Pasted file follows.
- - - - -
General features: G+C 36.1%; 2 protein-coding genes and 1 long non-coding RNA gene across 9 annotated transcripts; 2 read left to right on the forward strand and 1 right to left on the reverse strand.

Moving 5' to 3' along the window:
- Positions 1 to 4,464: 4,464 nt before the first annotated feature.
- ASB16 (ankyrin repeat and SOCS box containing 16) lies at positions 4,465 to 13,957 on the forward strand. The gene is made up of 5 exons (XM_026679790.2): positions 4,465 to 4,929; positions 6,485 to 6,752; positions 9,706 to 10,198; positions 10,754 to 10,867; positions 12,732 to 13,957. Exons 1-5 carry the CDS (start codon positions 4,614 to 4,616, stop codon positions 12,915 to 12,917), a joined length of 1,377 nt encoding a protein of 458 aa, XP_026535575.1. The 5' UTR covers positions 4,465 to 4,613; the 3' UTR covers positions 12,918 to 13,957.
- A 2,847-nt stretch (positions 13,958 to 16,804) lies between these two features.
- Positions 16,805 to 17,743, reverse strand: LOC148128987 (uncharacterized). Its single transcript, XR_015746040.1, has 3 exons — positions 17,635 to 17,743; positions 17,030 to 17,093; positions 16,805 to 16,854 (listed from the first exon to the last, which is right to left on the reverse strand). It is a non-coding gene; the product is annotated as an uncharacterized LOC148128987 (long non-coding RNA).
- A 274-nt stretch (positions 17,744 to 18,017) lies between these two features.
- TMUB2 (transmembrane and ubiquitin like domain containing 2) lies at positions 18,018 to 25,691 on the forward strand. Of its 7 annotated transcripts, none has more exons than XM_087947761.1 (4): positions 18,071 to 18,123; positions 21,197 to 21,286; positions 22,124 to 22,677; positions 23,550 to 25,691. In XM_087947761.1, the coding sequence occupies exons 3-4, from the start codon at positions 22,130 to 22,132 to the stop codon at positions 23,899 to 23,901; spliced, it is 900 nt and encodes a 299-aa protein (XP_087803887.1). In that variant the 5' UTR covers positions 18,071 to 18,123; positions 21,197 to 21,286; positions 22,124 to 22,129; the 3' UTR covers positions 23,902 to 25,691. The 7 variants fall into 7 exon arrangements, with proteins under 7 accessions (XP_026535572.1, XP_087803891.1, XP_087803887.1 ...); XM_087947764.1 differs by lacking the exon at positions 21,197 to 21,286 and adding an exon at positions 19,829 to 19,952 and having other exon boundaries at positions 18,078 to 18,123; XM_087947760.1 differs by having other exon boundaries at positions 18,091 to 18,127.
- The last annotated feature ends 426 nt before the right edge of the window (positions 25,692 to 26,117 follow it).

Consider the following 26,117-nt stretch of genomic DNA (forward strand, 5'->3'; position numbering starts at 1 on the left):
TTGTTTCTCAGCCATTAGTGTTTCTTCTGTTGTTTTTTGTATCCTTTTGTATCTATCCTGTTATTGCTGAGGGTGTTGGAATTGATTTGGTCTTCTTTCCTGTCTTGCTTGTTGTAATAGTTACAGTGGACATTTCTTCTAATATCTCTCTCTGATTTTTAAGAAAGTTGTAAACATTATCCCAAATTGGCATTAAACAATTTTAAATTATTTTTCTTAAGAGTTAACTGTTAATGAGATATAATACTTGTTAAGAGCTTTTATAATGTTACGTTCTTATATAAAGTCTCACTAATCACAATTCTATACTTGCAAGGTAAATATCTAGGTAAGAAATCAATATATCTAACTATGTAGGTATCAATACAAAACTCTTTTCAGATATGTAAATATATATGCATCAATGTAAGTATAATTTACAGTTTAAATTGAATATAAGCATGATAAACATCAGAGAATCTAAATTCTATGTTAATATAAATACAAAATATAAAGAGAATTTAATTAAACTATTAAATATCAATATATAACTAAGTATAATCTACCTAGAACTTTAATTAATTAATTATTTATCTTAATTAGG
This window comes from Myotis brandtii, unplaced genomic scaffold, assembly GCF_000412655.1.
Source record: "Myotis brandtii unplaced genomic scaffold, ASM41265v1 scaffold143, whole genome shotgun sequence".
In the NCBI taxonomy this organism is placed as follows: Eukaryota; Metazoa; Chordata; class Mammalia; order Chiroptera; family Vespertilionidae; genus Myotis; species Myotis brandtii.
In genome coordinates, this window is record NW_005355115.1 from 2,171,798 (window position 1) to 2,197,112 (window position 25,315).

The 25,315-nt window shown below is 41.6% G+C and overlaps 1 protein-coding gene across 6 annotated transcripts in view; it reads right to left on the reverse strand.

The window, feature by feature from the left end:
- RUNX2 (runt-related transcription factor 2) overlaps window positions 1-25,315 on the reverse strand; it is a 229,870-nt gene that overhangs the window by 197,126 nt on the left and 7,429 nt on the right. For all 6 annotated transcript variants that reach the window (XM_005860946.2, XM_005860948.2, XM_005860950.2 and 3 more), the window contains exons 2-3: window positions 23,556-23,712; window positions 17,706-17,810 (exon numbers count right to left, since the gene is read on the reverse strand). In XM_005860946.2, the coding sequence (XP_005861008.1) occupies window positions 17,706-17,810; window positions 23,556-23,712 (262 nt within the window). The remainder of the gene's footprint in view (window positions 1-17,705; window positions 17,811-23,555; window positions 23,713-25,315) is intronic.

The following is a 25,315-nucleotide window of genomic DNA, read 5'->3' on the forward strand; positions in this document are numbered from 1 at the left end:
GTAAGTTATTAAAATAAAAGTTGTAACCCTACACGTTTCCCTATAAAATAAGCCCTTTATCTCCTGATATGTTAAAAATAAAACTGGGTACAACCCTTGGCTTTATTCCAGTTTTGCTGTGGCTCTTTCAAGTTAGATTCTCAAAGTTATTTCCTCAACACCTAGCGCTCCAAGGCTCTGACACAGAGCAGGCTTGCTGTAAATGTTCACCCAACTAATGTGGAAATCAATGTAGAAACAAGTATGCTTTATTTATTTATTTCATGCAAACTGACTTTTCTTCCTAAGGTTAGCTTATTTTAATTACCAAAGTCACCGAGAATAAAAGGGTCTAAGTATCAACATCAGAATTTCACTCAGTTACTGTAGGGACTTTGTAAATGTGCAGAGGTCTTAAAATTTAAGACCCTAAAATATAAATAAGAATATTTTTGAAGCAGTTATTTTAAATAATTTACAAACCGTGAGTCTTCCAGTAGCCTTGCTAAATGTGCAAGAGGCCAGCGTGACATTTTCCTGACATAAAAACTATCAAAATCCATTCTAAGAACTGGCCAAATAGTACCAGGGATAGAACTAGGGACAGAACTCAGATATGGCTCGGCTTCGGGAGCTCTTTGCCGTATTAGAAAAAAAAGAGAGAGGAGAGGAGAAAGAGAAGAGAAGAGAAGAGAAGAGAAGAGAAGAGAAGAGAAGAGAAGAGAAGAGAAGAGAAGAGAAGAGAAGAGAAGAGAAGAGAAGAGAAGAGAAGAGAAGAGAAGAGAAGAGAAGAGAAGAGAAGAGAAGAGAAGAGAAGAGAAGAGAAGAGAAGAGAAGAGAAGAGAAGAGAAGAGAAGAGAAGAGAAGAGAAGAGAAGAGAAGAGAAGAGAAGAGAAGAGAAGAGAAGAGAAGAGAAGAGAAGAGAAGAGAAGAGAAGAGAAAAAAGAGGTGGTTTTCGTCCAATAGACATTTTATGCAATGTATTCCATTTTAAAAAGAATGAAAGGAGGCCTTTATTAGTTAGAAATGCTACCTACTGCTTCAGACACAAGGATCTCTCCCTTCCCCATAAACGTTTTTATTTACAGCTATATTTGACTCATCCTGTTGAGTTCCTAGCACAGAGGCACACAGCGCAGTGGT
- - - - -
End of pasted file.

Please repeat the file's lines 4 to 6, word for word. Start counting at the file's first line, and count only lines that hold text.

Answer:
- ASB16 (ankyrin repeat and SOCS box containing 16) lies at positions 4,465 to 13,957 on the forward strand. The gene is made up of 5 exons (XM_026679790.2): positions 4,465 to 4,929; positions 6,485 to 6,752; positions 9,706 to 10,198; positions 10,754 to 10,867; positions 12,732 to 13,957. Exons 1-5 carry the CDS (start codon positions 4,614 to 4,616, stop codon positions 12,915 to 12,917), a joined length of 1,377 nt encoding a protein of 458 aa, XP_026535575.1. The 5' UTR covers positions 4,465 to 4,613; the 3' UTR covers positions 12,918 to 13,957.
- A 2,847-nt stretch (positions 13,958 to 16,804) lies between these two features.
- Positions 16,805 to 17,743, reverse strand: LOC148128987 (uncharacterized). Its single transcript, XR_015746040.1, has 3 exons — positions 17,635 to 17,743; positions 17,030 to 17,093; positions 16,805 to 16,854 (listed from the first exon to the last, which is right to left on the reverse strand). It is a non-coding gene; the product is annotated as an uncharacterized LOC148128987 (long non-coding RNA).